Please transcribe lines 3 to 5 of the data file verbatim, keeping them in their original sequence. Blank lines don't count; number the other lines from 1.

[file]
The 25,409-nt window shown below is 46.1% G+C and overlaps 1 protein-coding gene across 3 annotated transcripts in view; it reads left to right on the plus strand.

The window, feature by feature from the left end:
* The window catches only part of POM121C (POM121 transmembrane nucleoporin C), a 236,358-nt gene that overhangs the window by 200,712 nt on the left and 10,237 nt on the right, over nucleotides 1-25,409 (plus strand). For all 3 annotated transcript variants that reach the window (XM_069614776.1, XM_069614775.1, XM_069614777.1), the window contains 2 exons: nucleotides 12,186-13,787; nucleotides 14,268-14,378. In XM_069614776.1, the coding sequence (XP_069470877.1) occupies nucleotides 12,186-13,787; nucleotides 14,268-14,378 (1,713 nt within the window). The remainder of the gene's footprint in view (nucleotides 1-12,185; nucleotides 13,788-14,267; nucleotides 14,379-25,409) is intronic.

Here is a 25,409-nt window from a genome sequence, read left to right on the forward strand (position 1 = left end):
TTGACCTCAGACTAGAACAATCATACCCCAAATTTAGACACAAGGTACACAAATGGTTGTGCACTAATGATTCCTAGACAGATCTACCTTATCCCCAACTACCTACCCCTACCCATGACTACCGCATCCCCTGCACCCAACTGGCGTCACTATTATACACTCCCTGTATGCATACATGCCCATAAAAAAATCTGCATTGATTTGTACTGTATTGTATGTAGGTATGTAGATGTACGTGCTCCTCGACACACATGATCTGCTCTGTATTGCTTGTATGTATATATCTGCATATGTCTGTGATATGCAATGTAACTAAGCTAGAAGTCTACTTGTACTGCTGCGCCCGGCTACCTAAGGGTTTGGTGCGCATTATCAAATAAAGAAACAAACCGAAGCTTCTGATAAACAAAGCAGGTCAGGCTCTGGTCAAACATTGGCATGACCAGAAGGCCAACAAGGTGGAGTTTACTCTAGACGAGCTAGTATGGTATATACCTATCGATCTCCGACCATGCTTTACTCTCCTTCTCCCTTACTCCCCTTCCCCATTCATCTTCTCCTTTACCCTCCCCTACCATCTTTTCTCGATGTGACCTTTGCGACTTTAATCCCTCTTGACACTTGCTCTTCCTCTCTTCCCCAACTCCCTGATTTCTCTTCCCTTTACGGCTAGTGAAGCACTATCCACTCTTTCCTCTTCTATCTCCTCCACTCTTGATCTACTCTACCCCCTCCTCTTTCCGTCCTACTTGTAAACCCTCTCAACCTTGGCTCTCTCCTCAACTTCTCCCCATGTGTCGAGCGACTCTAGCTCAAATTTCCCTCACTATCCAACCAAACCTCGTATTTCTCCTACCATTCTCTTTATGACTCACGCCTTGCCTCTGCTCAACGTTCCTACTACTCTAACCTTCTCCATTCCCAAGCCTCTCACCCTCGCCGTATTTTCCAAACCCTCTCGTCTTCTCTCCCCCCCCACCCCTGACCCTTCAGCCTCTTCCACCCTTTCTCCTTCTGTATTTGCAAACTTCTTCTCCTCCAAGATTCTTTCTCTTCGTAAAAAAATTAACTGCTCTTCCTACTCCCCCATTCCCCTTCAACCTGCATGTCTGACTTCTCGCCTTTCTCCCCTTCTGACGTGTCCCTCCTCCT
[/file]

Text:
* The window catches only part of POM121C (POM121 transmembrane nucleoporin C), a 236,358-nt gene that overhangs the window by 200,712 nt on the left and 10,237 nt on the right, over nucleotides 1-25,409 (plus strand). For all 3 annotated transcript variants that reach the window (XM_069614776.1, XM_069614775.1, XM_069614777.1), the window contains 2 exons: nucleotides 12,186-13,787; nucleotides 14,268-14,378. In XM_069614776.1, the coding sequence (XP_069470877.1) occupies nucleotides 12,186-13,787; nucleotides 14,268-14,378 (1,713 nt within the window). The remainder of the gene's footprint in view (nucleotides 1-12,185; nucleotides 13,788-14,267; nucleotides 14,379-25,409) is intronic.

Here is a 25,409-nt window from a genome sequence, read left to right on the forward strand (position 1 = left end):
TTGACCTCAGACTAGAACAATCATACCCCAAATTTAGACACAAGGTACACAAATGGTTGTGCACTAATGATTCCTAGACAGATCTACCTTATCCCCAACTACCTACCCCTACCCATGACTACCGCATCCCCTGCACCCAACTGGCGTCACTATTATACACTCCCTGTATGCATACATGCCCATAAAAAAATCTGCATTGATTTGTACTGTATTGTATGTAGGTATGTAGATGTACGTGCTCCTCGACACACATGATCTGCTCTGTATTGCTTGTATGTATATATCTGCATATGTCTGTGATATGCAATGTAACTAAGCTAGAAGTCTACTTGTACTGCTGCGCCCGGCTACCTAAGGGTTTGGTGCGCATTATCAAATAAAGAAACAAACCGAAGCTTCTGATAAACAAAGCAGGTCAGGCTCTGGTCAAACATTGGCATGACCAGAAGGCCAACAAGGTGGAGTTTACTCTAGACGAGCTAGTATGGTATATACCTATCGATCTCCGACCATGCTTTACTCTCCTTCTCCCTTACTCCCCTTCCCCATTCATCTTCTCCTTTACCCTCCCCTACCATCTTTTCTCGATGTGACCTTTGCGACTTTAATCCCTCTTGACACTTGCTCTTCCTCTCTTCCCCAACTCCCTGATTTCTCTTCCCTTTACGGCTAGTGAAGCACTATCCACTCTTTCCTCTTCTATCTCCTCCACTCTTGATCTACTCTACCCCCTCCTCTTTCCGTCCTACTTGTAAACCCTCTCAACCTTGGCTCTCTCCTCAACTTCTCCCCATGTGTCGAGCGACTCTAGCTCAAATTTCCCTCACTATCCAACCAAACCTCGTATTTCTCCTACCATTCTCTTTATGACTCACGCCTTGCCTCTGCTCAACGTTCCTACTACTCTAACCTTCTCCATTCCCAAGCCTCTCACCCTCGCCGTATTTTCCAAACCCTCTCGTCTTCTCTCCCCCCCCACCCCTGACCCTTCAGCCTCTTCCACCCTTTCTCCTTCTGTATTTGCAAACTTCTTCTCCTCCAAGATTCTTTCTCTTCGTAAAAAAATTAACTGCTCTTCCTACTCCCCCATTCCCCTTCAACCTGCATGTCTGACTTCTCGCCTTTCTCCCCTTCTGACGTGTCCCTCCTCCT